My daughter and fam went on a trip that was ended in the middle of the freeway by car trouble. The kids remained in their seats and watched their movie while a wrecker was summoned, their van was loaded on the flat bed and they were transported inside the car to their home. Upon arrival one of the kids came out of the video stupor to exclaim "Hey! how come we're home? I thought we were going to Grandma's?!" So why go to the expense of a vacation? Just sit them in the car and pop in a travel video. Much cheaper.

Judy said...

Well said. I SO agree with you. We used to read out loud or listen to books on tape on our long drives with our kids. I think reading is a lot different--and more interactive--than a movie on a pop-up screen. We also used to tell "round robin" stories, with each child adding part of the story as it progressed. Fun, fun. And besides, how will we teach the song "99 Bottles of Beer on the Wall" without the creeping boredom of long road trips?

luanne said...

When I was little, I always saw faces in the fronts (headlights/grilles/bumpers) of cars and trucks, and I assumed everyone else did too. Cars usually looked friendly, but trucks were sometimes quite scary looking.

What I can't pinpoint now is when the faces on vehicles disappeared, but eventually I realized they'd gone. Now, I really have to concentrate to try to see them the way I once did.

You're lucky to have such wonderful road trip memories.
Seems like now, people are so often in their own little techno worlds, both on the road and at home. It's a bit worrisome to think how family relationships will survive in this individualized context.

Allie said...

I LOVE THIS POST. I did the same thing as a kid - although I was an only child for 11 years, and my fondest memories of road trips are mostly in silence, listening to mum and dad speaking quietly and my thoughts roaming freely. Sometimes they'd be quiet for a long time, and when someone did speak, it was like hearing it through fog. I've never used anything like dvd's for my boys - I felt it very important for them to have some of the same experiences. I still don't understand the allure of the television. Although I've been known to quilt to Lucy dvd's for hours, lol. Did you know that your brain shows more activity when you're staring at a blank wall, than when you're watching television???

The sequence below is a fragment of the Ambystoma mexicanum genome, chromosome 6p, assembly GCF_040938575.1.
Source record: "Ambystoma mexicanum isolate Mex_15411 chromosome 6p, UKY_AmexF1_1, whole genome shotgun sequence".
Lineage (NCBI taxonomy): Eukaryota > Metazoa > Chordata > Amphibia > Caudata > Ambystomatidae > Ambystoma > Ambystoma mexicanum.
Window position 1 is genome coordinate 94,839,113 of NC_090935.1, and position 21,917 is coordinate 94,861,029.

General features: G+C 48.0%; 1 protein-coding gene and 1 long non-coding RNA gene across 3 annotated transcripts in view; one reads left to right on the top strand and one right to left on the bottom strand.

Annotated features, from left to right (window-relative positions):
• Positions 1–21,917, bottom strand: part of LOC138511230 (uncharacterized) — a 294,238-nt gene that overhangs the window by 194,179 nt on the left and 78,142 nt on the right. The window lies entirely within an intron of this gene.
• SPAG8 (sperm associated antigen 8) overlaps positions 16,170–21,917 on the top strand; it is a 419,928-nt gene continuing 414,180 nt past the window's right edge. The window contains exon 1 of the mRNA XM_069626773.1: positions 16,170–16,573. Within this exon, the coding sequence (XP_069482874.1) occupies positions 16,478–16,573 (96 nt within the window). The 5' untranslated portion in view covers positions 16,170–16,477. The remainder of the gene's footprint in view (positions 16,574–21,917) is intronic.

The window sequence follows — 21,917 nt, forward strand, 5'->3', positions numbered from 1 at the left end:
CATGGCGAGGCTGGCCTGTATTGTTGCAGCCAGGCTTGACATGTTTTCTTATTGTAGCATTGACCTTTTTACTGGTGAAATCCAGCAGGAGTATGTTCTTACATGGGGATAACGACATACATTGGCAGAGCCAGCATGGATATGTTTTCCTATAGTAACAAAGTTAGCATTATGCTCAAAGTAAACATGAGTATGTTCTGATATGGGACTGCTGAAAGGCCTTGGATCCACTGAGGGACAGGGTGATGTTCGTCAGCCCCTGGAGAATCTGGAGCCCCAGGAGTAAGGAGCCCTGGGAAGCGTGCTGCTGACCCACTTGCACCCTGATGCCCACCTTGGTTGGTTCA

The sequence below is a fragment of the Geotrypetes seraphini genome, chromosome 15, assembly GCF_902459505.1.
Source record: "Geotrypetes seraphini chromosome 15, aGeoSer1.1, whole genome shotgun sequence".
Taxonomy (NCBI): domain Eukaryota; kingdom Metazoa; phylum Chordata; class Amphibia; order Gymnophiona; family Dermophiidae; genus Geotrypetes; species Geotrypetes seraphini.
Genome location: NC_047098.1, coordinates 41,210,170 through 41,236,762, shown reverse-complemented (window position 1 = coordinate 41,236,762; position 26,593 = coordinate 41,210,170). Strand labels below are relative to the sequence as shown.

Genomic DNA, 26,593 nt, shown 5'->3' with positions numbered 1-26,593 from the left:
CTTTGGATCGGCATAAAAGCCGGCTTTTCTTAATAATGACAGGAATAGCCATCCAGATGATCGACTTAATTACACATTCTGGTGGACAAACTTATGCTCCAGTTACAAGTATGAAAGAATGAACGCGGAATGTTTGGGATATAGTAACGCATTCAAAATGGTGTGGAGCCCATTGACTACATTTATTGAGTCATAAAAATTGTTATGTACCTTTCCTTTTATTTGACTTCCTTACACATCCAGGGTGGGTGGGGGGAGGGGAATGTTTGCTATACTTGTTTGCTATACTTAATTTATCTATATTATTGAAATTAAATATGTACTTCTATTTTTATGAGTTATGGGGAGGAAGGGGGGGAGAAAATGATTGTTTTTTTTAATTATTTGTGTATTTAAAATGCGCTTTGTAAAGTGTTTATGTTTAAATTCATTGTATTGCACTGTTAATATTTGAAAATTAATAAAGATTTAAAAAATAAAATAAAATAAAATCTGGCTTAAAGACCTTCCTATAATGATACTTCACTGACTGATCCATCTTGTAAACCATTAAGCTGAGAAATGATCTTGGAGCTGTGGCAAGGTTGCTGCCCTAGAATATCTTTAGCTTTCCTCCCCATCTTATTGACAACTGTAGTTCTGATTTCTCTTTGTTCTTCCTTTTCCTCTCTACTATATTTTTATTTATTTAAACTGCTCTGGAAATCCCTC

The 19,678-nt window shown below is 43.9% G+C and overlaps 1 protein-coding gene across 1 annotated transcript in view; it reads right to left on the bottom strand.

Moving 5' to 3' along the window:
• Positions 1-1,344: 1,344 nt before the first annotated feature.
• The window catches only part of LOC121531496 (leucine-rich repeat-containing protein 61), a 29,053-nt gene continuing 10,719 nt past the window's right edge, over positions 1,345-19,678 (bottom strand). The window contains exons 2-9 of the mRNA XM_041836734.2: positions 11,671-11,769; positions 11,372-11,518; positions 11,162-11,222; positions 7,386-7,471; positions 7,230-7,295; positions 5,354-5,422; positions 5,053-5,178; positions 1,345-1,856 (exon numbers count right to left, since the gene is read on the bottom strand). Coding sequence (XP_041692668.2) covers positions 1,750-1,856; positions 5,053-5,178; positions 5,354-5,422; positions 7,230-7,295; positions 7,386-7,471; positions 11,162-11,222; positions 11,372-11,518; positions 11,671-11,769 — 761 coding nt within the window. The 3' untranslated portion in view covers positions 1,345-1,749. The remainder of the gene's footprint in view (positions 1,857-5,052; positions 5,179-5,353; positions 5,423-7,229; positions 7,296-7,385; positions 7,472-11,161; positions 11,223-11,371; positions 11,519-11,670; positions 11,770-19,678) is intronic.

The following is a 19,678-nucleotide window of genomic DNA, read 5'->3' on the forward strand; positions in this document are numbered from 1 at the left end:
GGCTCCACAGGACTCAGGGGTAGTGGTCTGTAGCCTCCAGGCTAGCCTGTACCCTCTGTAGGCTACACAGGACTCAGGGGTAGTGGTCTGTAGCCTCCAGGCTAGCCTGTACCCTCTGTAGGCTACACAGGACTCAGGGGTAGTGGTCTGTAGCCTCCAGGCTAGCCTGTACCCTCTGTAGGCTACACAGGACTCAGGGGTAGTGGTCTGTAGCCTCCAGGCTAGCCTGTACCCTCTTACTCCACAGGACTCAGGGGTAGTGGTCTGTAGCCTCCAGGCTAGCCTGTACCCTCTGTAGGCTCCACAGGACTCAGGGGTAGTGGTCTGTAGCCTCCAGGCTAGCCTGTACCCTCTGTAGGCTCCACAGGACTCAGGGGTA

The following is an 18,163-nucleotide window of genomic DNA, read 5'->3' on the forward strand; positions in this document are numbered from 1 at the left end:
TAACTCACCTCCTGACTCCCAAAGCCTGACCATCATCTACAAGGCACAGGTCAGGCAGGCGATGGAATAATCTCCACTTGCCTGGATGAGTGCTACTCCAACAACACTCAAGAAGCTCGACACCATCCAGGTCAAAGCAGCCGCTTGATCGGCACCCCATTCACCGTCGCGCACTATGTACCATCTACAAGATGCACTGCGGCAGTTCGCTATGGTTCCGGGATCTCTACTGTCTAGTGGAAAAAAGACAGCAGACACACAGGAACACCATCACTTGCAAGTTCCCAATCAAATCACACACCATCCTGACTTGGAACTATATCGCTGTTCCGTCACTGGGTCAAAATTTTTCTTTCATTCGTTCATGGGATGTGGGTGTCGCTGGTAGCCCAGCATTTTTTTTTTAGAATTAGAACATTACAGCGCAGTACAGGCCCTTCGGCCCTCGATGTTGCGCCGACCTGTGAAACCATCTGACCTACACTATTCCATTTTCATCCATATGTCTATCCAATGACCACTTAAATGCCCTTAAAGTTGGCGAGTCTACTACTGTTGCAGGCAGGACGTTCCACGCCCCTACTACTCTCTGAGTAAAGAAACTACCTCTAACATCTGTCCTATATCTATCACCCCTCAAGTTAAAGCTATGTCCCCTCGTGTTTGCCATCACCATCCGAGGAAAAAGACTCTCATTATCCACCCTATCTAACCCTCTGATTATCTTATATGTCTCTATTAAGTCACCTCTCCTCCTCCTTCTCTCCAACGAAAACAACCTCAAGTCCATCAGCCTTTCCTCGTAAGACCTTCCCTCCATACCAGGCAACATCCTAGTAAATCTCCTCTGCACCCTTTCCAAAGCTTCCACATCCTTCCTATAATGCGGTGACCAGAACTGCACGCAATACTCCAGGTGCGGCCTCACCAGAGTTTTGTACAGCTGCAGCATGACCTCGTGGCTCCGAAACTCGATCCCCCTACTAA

susan m hinckley said...

I LOVE THE COMMENTS ON THIS POST! Thanks for your thoughts and contributions -- I often wish that I could get other people's stories and experiences on Small Works and when I do, I treasure them. Because I usually put a lot of thought into the topic before I write, I really wish blogs were discussion groups! Thank you, thank you.

Chelsea said...

so fantastic mom. i feel the same way! our road trip up to the cabin this summer with aysia was pretty great for me. we were playing charlie brown and little shop of horrors and i had no idea if aysia was listening, but then after we stopped the music she said "that supper supper suppertime song is funny."

it made me so happy!

Amelia and Justin said...

Fantastic post!! I was sad to learn that not all families sang songs like Señor Don Gato while on road trips. What did they do??

I really hope I will have a home in which creativity is fostered rather than recycled (does that make sense? Sorry, it is 3:30 in the morning). I want my kids to be able to find the beauty and amazing things in the world around them - that is something that is so easily ignored nowadays.

susan m hinckley said...

I'm not going to ask why you're posting at 3:30am, Amelia -- I'll assume that has something to do with Boston!

But I loved that line about creativity being "fostered and not recycled" . . . jotting that one down.

And Chelsea, you have no idea how happy I am that you're choosing to do some of the same things we did with your own family. It must mean we did something right!

Amelia and Justin said...

I was up feeding Boston... That's why I was posting at 3:30. I was just waiting for him to fall back to sleep so I could do the same :)

Anonymous said...

I loved this post. Working with kids, I know first hand that the art of learning how to entertain onesself is mostly lost to children. And I think that is one of the most important things about kids...their ability to transform even the most mundane car-trip into a magical journey. Thanks mom for teaching us how to entertain ourselves. I have some of my fondest childhood memories in the car.

Blog Widget by LinkWithin